heatwave
© Reuters / Brian Snyder
Birds splash in a fountain during the summer heatwave in Boston, Massachusetts, US, July 19, 2019
As an extreme heatwave hits the US, locals are being asked to look after their older neighbors, activists try to save inmates from baking in prisons, and authorities hurry to take the homeless off the sizzling streets.

The extreme temperatures, reaching as high as 95F (35C), have been plaguing large parts of the US from the Midwest to the East Coast over the past few days. At least six deaths have already been blamed on the extreme heatwave - four in Maryland and one each in Arizona and Arkansas.

In some places, thermometers have hit triple digits, prompting the authorities and meteorological services to release numerous advisories on how to stay cool, open dedicated cooling centers and hold water parties of all sorts.


The town of Braintree, Massachusetts, for example, is urging the populace to "stay cool and hydrated" and to check on elderly neighbors - while the town's police department is telling aspiring criminals about the dangers of committing crimes in the extreme heat.

"Folks. Due to the extreme heat, we are asking anyone thinking of doing criminal activity to hold off until Monday," it said in a tongue-in-cheek Facebook post.

It is straight up hot as soccer balls out there. Conducting criminal activity in this extreme heat is next level henchmen status, and also very dangerous.

It's sound advice, too, considering that accomplished criminals possibly have it even worse in the country's prisons. In New York, advocacy groups sounded the alarm over the lack of air conditioning and summer clothes at Rikers Island Prison, and say the guards there have punished inmates for their attempts to stay cool.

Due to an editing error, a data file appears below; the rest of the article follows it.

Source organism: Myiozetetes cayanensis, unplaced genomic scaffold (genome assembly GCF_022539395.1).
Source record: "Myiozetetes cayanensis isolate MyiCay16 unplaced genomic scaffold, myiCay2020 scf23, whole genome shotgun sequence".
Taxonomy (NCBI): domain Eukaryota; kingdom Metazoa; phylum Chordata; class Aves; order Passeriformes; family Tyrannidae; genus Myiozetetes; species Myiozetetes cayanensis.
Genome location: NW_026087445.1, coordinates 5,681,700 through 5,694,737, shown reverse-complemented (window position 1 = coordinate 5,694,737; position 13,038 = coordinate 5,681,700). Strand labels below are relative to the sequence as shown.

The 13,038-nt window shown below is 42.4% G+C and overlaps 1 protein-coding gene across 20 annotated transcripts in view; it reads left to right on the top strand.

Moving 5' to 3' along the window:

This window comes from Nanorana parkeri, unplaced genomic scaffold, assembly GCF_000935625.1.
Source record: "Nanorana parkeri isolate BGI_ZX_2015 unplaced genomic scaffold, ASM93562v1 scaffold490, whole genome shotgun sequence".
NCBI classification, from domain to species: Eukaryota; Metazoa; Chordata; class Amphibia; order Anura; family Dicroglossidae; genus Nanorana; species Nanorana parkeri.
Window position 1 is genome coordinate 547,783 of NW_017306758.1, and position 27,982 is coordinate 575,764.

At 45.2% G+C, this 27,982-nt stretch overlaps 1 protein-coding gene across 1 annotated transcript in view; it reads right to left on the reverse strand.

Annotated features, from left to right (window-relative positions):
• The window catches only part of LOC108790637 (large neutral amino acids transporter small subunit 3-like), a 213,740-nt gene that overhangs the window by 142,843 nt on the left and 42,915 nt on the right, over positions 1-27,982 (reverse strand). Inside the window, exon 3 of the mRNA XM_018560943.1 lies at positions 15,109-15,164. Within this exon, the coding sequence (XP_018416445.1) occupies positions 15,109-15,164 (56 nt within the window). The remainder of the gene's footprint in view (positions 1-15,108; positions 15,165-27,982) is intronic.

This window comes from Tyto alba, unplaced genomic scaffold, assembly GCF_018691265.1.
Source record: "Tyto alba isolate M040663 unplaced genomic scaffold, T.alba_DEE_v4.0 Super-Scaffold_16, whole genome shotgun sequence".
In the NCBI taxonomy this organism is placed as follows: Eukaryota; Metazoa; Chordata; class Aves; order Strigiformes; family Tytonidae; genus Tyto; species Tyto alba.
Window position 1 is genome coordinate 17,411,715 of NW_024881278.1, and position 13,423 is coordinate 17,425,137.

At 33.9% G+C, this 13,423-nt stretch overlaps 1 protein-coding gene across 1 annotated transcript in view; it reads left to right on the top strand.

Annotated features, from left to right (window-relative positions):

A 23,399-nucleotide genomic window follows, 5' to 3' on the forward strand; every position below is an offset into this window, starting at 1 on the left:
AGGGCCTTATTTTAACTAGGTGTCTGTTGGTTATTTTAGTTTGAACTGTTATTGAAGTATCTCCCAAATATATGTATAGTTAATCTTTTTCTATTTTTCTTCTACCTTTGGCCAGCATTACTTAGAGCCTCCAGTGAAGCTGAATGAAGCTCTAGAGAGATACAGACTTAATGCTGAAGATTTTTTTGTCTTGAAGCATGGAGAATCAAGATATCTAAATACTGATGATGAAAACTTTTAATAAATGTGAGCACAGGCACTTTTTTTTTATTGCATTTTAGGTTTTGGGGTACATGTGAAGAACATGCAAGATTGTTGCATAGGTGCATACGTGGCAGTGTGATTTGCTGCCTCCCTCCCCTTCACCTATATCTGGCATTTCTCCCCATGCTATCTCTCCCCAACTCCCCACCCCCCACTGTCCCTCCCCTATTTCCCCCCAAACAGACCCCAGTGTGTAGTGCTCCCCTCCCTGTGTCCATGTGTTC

Rikers inmantes have died due to overheating before. In 2014, a prisoner "basically baked to death" in his cell due to malfunctioning heating equipment.

The authorities have apparently heard the activists. New York Mayor Bill de Blasio said that proper clothing has been issued, and units without air conditioning have been provided with "fans, ice, water, and access to multiple cool showers." But Rikers is just one example, and numerous prisons across the states remain without functional air conditioning.

Another vulnerable group, the homeless, have been plagued by the heat as well, deprived of air conditioning, shelter, and readily available water. Relief groups and authorities have been trying to check up on the homeless and provide them with some means to fend off the heat. In Indianapolis, police have spent hours distributing cold water to the homeless and directing them to shelters.